The Stato Shake-Up Begins
Most notably, the Holy See's "deputy chief of staff" -- Assessore of General Affairs Msgr Gabriele Giordano Caccia -- was named an archbishop and the papal nuncio to Lebanon. As likewise forecast, his successor in the key post is Tulsa's own Msgr Peter Wells, until now head of the famous English Desk through which all material in this language going to or coming from the Pope must pass.
Ordained in 1991 and bureau chief since 2006, Wells, 46, is just the latest Anglophone supremo sent up the rungs from the post; former capi d'inglese include Cardinal Justin Rigali of Philadelphia, the Milwaukee-born prefect of the Papal Household Archbishop James Harvey, Philly's own Archbishop Jim Green, now nuncio in South Africa, and Dublin-born Bishop Brian Farrell, currently the Holy See's #2 ecumenist and the first Curial bishop drawn from the ranks of the Legionaries of Christ. (Farrell's brother, Kevin, is bishop of Dallas.)
As English chief, Wells was the lone papal aide who sat in for last week's private meeting between B16 and President Obama in the pontiff's study. Alongside overseeing the normal flow of documentation both among the Pope and Curia, however, the Oklahoman's new duties include oversight of both the Holy See Press Office and, indeed, L'Osservatore Romano, whose coverage of the new US administration has come under fire from conservative circles on these shores over recent months.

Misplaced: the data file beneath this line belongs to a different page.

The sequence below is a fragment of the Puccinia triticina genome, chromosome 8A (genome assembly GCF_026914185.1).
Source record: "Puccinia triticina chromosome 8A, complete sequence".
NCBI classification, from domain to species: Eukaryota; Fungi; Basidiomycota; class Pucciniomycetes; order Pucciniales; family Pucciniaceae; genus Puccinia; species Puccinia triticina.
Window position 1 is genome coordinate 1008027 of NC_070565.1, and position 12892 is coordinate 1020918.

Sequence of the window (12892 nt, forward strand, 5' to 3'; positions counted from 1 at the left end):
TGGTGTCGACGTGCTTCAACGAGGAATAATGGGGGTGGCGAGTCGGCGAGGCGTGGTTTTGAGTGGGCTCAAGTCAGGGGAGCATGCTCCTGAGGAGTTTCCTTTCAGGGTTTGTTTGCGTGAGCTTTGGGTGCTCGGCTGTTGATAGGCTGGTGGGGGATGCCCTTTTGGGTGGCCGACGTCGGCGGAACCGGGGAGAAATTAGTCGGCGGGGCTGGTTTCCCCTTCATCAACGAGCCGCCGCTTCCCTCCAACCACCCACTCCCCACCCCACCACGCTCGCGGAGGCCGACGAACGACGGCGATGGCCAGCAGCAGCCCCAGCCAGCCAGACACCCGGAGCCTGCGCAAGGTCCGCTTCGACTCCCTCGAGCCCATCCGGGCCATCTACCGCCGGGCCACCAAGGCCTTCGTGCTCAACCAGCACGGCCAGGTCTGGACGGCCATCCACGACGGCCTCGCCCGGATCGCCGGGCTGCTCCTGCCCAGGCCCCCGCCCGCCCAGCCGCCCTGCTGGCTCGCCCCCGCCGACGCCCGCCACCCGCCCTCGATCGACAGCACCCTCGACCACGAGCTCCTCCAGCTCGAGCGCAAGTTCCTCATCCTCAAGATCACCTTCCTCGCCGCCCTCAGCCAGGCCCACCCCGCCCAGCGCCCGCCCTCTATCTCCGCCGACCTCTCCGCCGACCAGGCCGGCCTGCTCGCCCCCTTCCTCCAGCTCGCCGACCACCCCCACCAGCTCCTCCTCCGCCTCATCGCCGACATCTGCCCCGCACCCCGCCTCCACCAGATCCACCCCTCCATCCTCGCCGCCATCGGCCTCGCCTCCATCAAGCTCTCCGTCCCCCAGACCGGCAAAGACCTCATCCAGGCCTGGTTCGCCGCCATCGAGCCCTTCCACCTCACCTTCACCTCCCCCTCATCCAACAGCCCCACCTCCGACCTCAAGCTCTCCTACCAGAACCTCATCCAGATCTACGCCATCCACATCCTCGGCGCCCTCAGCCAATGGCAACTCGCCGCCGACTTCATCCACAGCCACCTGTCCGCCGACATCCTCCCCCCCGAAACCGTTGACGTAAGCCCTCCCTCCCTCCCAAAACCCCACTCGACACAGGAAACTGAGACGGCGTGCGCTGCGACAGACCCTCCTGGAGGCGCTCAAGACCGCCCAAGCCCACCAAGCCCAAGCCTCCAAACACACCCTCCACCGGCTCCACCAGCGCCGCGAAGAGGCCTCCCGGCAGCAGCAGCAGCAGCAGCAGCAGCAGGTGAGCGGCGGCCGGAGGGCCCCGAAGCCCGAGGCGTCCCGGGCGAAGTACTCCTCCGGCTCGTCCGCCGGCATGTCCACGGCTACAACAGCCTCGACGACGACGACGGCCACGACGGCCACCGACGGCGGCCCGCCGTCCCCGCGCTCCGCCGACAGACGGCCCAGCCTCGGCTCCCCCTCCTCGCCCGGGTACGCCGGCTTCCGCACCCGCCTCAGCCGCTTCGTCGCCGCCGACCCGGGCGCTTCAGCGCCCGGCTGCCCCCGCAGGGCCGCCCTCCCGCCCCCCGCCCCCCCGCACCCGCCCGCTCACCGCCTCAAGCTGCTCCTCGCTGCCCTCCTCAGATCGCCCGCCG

With this morning's move, Wells joins three Italians and a Frenchman in the group of Stato's top five officials. The oldest organ of the papal court, the Secretariat of State traces its origins to 1487.
All told, three top officials were dispatched from San Damaso in this morning's round, with another set of shifts expected in short order; according to the most-reliable of the "court scribes," Il Giornale's Andrea Tornielli, the next slate will include the appointment of the current "deputy foreign minister" -- the undersecretary for Relations with States Msgr Pietro Parolin-- to the tense posting of the nunciature in Venezuela, thus leading the Vatican's on-ground interaction with the Chavez regime.
And speaking of Tornielli, the journo behind the most prolific record of bullseyes on Vatican moves is rumored to be in for one of his own: a recent floater on a Spanish site said the lead vaticanista of the moment could well end up as the next director of the Holy See Press Office (a post commonly known as the "papal spokesman").
No word on whether it'll actually happen, but the talk alone proves something worthwhile: indeed, there's such a thing as life after leaks.